Welcome to Tallo!

You’ve probably noticed by now. Things look a little…different.

Okay, so maybe things look a lot different. Where did STEM Premier go?

No worries, we haven’t gone anywhere. We’ve just changed our name to Tallo! As we’ve grown to help hundreds of thousands of young people showcase their talents, we’ve realized that those talents extend far beyond the STEM fields. So we thought a change was in order. We’re here for everybody, no matter what their passions are.

Tallo represents who we are and where we’re going. The world needs all sorts of people, whether they excel in the lab, on the stage, or under the engine compartment. Everyone is welcome on Tallo!

Why the name “Tallo”? Think “talent” + “locator.” We like to keep things simple and on point. And as a little nod to our history, “tallo” just happens to be the Spanish word for “stem.”

Our name might be different, but our mission is the same: to give young people a way to showcase themselves to the educational and professional organizations who are looking for them. Finding the right path can be overwhelming. We’re here to make it easier.

Already have an account with us? Fantastic. Your login information is the same, and your profile is just how you left it. So you can pick up right where you left off.

New around here? Pleased to make your acquaintance. Jump right in and start showing yourself off to the world! Whether you’re a student, a school, or an organization, start creating your Tallo profile by clicking HERE.

Then go ahead and strap in, suit up, hunker down, or whatever it is that gets you in the zone. Maybe it’s listening to some dubstep or country or rap. Maybe it’s interpretive dance. We don’t judge.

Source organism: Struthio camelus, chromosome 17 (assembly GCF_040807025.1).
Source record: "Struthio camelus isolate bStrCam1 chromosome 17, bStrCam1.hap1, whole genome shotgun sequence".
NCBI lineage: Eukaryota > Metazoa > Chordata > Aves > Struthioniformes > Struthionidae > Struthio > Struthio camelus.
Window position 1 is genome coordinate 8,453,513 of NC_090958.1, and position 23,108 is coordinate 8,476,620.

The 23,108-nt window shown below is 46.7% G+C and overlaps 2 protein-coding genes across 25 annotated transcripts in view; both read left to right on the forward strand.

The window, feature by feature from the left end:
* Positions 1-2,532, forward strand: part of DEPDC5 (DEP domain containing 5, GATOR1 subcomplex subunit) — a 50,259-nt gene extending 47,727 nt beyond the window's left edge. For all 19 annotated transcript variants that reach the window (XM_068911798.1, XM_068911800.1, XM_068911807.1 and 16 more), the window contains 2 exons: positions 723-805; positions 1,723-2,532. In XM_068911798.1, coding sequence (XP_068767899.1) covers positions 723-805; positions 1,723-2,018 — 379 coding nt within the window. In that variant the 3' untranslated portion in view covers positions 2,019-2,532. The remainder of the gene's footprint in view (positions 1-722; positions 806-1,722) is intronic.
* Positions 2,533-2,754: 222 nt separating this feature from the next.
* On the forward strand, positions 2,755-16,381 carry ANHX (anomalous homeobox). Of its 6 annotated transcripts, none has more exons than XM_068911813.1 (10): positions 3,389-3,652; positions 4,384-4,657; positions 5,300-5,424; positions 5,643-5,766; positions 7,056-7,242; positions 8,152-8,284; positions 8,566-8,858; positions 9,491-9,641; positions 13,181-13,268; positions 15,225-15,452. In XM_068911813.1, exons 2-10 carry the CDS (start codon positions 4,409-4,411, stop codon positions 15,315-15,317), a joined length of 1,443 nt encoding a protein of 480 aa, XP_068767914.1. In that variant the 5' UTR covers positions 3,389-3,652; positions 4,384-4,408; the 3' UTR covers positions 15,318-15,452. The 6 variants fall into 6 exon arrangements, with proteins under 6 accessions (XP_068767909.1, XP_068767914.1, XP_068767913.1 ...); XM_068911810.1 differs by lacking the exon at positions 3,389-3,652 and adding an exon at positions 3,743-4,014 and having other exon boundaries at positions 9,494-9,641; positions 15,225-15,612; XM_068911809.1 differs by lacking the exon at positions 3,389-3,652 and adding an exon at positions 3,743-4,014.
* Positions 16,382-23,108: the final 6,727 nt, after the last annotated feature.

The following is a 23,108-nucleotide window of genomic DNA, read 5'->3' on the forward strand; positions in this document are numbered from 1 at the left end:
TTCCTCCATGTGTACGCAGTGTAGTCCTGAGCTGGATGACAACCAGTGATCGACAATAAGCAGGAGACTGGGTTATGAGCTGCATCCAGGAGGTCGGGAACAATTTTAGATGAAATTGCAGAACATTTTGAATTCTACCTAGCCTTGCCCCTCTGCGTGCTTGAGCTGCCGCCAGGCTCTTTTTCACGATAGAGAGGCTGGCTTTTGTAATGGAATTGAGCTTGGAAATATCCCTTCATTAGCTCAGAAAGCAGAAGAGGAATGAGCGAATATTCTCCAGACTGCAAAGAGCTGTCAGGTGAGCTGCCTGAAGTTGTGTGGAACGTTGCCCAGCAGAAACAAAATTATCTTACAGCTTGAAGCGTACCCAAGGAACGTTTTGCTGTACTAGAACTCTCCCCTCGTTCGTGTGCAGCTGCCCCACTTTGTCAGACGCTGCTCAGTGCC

In other words, you just do you. Tallo will help you figure out the rest.

Recruiting Members of Generation Z

When it comes to different generations, a lot of stereotypes get floated around. The members of Generation X are the rebels. Millenials have become widely referred to as “Generation Me.” Regardless of how valid these labels may be, it’s a fact that attitudes and culture change from one generation to the next. Just like sports teams have to adapt to new-fangled offensive schemes, businesses and organizations have to adjust their own gameplans to compete at the highest level.

So what about Generation Z; the latest generation of high school and college-aged young adults? They’re suiting up the locker room and hungry for playing time. By 2020, they’ll comprise 20% of the workforce. Can you convince them to play for your team when they hit the field?

Here’s a few tips to help you “get” them.

Get after it early

Members of Generation Z have seen the massive student loan debts accumulated by Millenials. And that’s something they want no part of. Many of them are strongly considering bypassing college entirely and going straight into the workforce. They want a livelihood, not necessarily a degree.

Since attending college is no longer a foregone conclusion, high school students are weighing their post-graduation plans much earlier than previous generations. Connecting with them during this decision-making process is vital, and that’s what makes Tallo a game-changer. We’ve made it easier than ever to find young talent and build your brand. But more importantly, you can do it before anyone else can. We are your direct access point to Generation Z. So what are you waiting for? Don’t just make a first impression. Be the first impression.

Get digital

Generation Z is the first generation of true digital natives. They could practically recognize an iPad before they could recognize a bottle of baby formula. If you aren’t connecting with them online, you aren’t connecting with them, period. To them, the internet is an extension of the world, so you need to be in it! If you are waiting for them to come to the college job fair to start recruiting them, someone else already has.

Gen Z is online; and so are we. We are world’s first opportunity connection app for emerging talent, and we know that in order to connect and engage with them, we need to be playing in their sandbox.

Get real